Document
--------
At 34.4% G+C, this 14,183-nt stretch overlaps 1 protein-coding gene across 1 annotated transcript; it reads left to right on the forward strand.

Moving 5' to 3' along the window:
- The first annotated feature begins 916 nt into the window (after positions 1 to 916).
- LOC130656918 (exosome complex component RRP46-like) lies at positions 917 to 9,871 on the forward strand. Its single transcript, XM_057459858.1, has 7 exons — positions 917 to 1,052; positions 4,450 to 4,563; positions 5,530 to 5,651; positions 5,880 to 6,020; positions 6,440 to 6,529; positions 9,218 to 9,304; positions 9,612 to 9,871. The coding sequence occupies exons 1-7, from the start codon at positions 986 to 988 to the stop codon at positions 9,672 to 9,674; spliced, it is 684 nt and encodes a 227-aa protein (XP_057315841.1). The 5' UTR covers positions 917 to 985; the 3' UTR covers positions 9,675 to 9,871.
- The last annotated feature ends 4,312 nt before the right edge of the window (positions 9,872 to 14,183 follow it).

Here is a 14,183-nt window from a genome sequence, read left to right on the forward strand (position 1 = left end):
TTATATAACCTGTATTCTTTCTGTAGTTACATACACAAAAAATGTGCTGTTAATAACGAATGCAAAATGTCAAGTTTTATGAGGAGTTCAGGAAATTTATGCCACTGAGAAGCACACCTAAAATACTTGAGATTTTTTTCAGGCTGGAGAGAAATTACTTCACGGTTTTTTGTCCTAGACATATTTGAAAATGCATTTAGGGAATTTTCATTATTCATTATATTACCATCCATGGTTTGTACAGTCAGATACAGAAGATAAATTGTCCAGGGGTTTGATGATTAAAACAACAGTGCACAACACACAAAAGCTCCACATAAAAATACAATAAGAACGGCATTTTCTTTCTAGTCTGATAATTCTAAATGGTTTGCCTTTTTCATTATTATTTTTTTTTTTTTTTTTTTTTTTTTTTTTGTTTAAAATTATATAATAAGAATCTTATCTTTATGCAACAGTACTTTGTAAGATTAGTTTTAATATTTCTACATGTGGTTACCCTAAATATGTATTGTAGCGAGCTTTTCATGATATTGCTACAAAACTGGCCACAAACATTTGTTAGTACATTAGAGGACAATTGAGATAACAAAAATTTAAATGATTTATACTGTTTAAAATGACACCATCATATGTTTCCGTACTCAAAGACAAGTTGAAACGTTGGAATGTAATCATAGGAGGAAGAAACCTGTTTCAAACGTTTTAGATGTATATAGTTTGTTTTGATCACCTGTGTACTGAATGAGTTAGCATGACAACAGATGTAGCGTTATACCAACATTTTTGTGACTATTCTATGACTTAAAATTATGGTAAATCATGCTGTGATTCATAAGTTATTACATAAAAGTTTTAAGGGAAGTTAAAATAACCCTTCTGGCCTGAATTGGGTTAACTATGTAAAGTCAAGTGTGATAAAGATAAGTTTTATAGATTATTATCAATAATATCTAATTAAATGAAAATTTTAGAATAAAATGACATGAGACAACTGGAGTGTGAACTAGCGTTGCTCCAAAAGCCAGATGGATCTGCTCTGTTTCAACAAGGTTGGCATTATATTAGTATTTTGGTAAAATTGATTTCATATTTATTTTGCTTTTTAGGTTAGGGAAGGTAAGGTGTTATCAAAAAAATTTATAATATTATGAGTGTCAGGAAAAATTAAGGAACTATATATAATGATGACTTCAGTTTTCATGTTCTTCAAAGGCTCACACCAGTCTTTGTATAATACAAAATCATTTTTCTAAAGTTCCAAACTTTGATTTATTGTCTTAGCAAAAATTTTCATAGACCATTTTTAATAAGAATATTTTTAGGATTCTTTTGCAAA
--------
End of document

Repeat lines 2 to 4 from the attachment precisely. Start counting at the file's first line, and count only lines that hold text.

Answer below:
Moving 5' to 3' along the window:
- The first annotated feature begins 916 nt into the window (after positions 1 to 916).
- LOC130656918 (exosome complex component RRP46-like) lies at positions 917 to 9,871 on the forward strand. Its single transcript, XM_057459858.1, has 7 exons — positions 917 to 1,052; positions 4,450 to 4,563; positions 5,530 to 5,651; positions 5,880 to 6,020; positions 6,440 to 6,529; positions 9,218 to 9,304; positions 9,612 to 9,871. The coding sequence occupies exons 1-7, from the start codon at positions 986 to 988 to the stop codon at positions 9,672 to 9,674; spliced, it is 684 nt and encodes a 227-aa protein (XP_057315841.1). The 5' UTR covers positions 917 to 985; the 3' UTR covers positions 9,675 to 9,871.